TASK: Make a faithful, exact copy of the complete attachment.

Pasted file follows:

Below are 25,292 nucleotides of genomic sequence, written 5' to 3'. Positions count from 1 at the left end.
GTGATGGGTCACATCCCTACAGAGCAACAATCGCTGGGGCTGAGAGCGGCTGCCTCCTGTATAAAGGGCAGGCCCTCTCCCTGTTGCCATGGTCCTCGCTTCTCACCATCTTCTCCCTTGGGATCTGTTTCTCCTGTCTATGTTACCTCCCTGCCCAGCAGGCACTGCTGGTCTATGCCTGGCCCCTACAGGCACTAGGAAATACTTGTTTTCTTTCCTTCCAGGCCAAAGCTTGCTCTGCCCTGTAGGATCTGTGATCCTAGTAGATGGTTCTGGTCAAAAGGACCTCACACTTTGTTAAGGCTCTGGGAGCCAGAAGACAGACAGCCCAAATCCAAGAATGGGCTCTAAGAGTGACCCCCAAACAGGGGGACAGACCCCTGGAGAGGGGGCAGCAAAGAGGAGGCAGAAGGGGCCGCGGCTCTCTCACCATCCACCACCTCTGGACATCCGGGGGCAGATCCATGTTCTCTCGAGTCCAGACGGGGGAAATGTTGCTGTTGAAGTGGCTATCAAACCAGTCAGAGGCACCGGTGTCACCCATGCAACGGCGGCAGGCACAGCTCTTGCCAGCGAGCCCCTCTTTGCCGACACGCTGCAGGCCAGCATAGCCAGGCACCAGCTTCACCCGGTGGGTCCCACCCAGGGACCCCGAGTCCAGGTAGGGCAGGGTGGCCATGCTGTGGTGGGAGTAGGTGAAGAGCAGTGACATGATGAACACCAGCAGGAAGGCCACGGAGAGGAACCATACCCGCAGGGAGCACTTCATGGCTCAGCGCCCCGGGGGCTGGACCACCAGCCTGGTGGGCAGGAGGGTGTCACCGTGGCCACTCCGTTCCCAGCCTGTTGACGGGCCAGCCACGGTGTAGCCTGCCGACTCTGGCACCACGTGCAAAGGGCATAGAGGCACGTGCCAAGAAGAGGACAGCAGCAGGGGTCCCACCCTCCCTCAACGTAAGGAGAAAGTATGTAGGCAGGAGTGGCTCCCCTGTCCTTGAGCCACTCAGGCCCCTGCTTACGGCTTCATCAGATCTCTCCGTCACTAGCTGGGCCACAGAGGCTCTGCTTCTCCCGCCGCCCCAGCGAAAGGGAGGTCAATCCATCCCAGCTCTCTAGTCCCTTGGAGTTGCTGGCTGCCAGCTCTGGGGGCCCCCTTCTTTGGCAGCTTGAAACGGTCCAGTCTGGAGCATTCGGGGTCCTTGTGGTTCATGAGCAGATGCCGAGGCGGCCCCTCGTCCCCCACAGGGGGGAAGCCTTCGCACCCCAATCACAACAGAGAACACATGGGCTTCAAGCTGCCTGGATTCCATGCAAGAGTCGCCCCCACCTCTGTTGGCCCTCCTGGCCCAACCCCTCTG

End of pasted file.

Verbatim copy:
Below are 25,292 nucleotides of genomic sequence, written 5' to 3'. Positions count from 1 at the left end.
GTGATGGGTCACATCCCTACAGAGCAACAATCGCTGGGGCTGAGAGCGGCTGCCTCCTGTATAAAGGGCAGGCCCTCTCCCTGTTGCCATGGTCCTCGCTTCTCACCATCTTCTCCCTTGGGATCTGTTTCTCCTGTCTATGTTACCTCCCTGCCCAGCAGGCACTGCTGGTCTATGCCTGGCCCCTACAGGCACTAGGAAATACTTGTTTTCTTTCCTTCCAGGCCAAAGCTTGCTCTGCCCTGTAGGATCTGTGATCCTAGTAGATGGTTCTGGTCAAAAGGACCTCACACTTTGTTAAGGCTCTGGGAGCCAGAAGACAGACAGCCCAAATCCAAGAATGGGCTCTAAGAGTGACCCCCAAACAGGGGGACAGACCCCTGGAGAGGGGGCAGCAAAGAGGAGGCAGAAGGGGCCGCGGCTCTCTCACCATCCACCACCTCTGGACATCCGGGGGCAGATCCATGTTCTCTCGAGTCCAGACGGGGGAAATGTTGCTGTTGAAGTGGCTATCAAACCAGTCAGAGGCACCGGTGTCACCCATGCAACGGCGGCAGGCACAGCTCTTGCCAGCGAGCCCCTCTTTGCCGACACGCTGCAGGCCAGCATAGCCAGGCACCAGCTTCACCCGGTGGGTCCCACCCAGGGACCCCGAGTCCAGGTAGGGCAGGGTGGCCATGCTGTGGTGGGAGTAGGTGAAGAGCAGTGACATGATGAACACCAGCAGGAAGGCCACGGAGAGGAACCATACCCGCAGGGAGCACTTCATGGCTCAGCGCCCCGGGGGCTGGACCACCAGCCTGGTGGGCAGGAGGGTGTCACCGTGGCCACTCCGTTCCCAGCCTGTTGACGGGCCAGCCACGGTGTAGCCTGCCGACTCTGGCACCACGTGCAAAGGGCATAGAGGCACGTGCCAAGAAGAGGACAGCAGCAGGGGTCCCACCCTCCCTCAACGTAAGGAGAAAGTATGTAGGCAGGAGTGGCTCCCCTGTCCTTGAGCCACTCAGGCCCCTGCTTACGGCTTCATCAGATCTCTCCGTCACTAGCTGGGCCACAGAGGCTCTGCTTCTCCCGCCGCCCCAGCGAAAGGGAGGTCAATCCATCCCAGCTCTCTAGTCCCTTGGAGTTGCTGGCTGCCAGCTCTGGGGGCCCCCTTCTTTGGCAGCTTGAAACGGTCCAGTCTGGAGCATTCGGGGTCCTTGTGGTTCATGAGCAGATGCCGAGGCGGCCCCTCGTCCCCCACAGGGGGGAAGCCTTCGCACCCCAATCACAACAGAGAACACATGGGCTTCAAGCTGCCTGGATTCCATGCAAGAGTCGCCCCCACCTCTGTTGGCCCTCCTGGCCCAACCCCTCTG